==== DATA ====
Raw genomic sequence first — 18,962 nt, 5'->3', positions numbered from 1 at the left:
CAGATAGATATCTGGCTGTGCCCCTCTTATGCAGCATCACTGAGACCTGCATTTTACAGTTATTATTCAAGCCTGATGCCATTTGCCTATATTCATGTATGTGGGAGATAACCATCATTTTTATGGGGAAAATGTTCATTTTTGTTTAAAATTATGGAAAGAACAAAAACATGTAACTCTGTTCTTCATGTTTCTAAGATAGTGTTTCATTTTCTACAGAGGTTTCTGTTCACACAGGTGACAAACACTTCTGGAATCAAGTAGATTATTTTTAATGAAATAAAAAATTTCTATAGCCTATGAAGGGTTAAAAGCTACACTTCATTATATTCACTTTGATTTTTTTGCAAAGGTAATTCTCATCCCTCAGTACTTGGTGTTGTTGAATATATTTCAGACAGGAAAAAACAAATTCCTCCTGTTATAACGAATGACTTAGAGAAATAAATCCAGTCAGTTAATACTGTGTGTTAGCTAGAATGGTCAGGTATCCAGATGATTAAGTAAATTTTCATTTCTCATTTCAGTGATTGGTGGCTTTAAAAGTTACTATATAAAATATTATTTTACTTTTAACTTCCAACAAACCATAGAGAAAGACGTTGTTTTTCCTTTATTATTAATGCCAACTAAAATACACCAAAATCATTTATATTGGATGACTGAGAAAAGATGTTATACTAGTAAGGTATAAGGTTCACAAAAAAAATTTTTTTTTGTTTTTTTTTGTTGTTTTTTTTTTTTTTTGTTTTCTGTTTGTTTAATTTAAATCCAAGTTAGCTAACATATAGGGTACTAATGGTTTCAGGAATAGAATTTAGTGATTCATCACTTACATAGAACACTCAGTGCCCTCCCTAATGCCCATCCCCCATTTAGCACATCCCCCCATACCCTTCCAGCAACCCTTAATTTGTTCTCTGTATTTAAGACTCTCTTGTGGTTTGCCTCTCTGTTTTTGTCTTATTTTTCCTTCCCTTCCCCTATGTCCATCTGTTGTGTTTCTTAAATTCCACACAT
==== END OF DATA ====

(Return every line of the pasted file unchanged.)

Raw genomic sequence first — 18,962 nt, 5'->3', positions numbered from 1 at the left:
CAGATAGATATCTGGCTGTGCCCCTCTTATGCAGCATCACTGAGACCTGCATTTTACAGTTATTATTCAAGCCTGATGCCATTTGCCTATATTCATGTATGTGGGAGATAACCATCATTTTTATGGGGAAAATGTTCATTTTTGTTTAAAATTATGGAAAGAACAAAAACATGTAACTCTGTTCTTCATGTTTCTAAGATAGTGTTTCATTTTCTACAGAGGTTTCTGTTCACACAGGTGACAAACACTTCTGGAATCAAGTAGATTATTTTTAATGAAATAAAAAATTTCTATAGCCTATGAAGGGTTAAAAGCTACACTTCATTATATTCACTTTGATTTTTTTGCAAAGGTAATTCTCATCCCTCAGTACTTGGTGTTGTTGAATATATTTCAGACAGGAAAAAACAAATTCCTCCTGTTATAACGAATGACTTAGAGAAATAAATCCAGTCAGTTAATACTGTGTGTTAGCTAGAATGGTCAGGTATCCAGATGATTAAGTAAATTTTCATTTCTCATTTCAGTGATTGGTGGCTTTAAAAGTTACTATATAAAATATTATTTTACTTTTAACTTCCAACAAACCATAGAGAAAGACGTTGTTTTTCCTTTATTATTAATGCCAACTAAAATACACCAAAATCATTTATATTGGATGACTGAGAAAAGATGTTATACTAGTAAGGTATAAGGTTCACAAAAAAAATTTTTTTTTGTTTTTTTTTGTTGTTTTTTTTTTTTTTTGTTTTCTGTTTGTTTAATTTAAATCCAAGTTAGCTAACATATAGGGTACTAATGGTTTCAGGAATAGAATTTAGTGATTCATCACTTACATAGAACACTCAGTGCCCTCCCTAATGCCCATCCCCCATTTAGCACATCCCCCCATACCCTTCCAGCAACCCTTAATTTGTTCTCTGTATTTAAGACTCTCTTGTGGTTTGCCTCTCTGTTTTTGTCTTATTTTTCCTTCCCTTCCCCTATGTCCATCTGTTGTGTTTCTTAAATTCCACACAT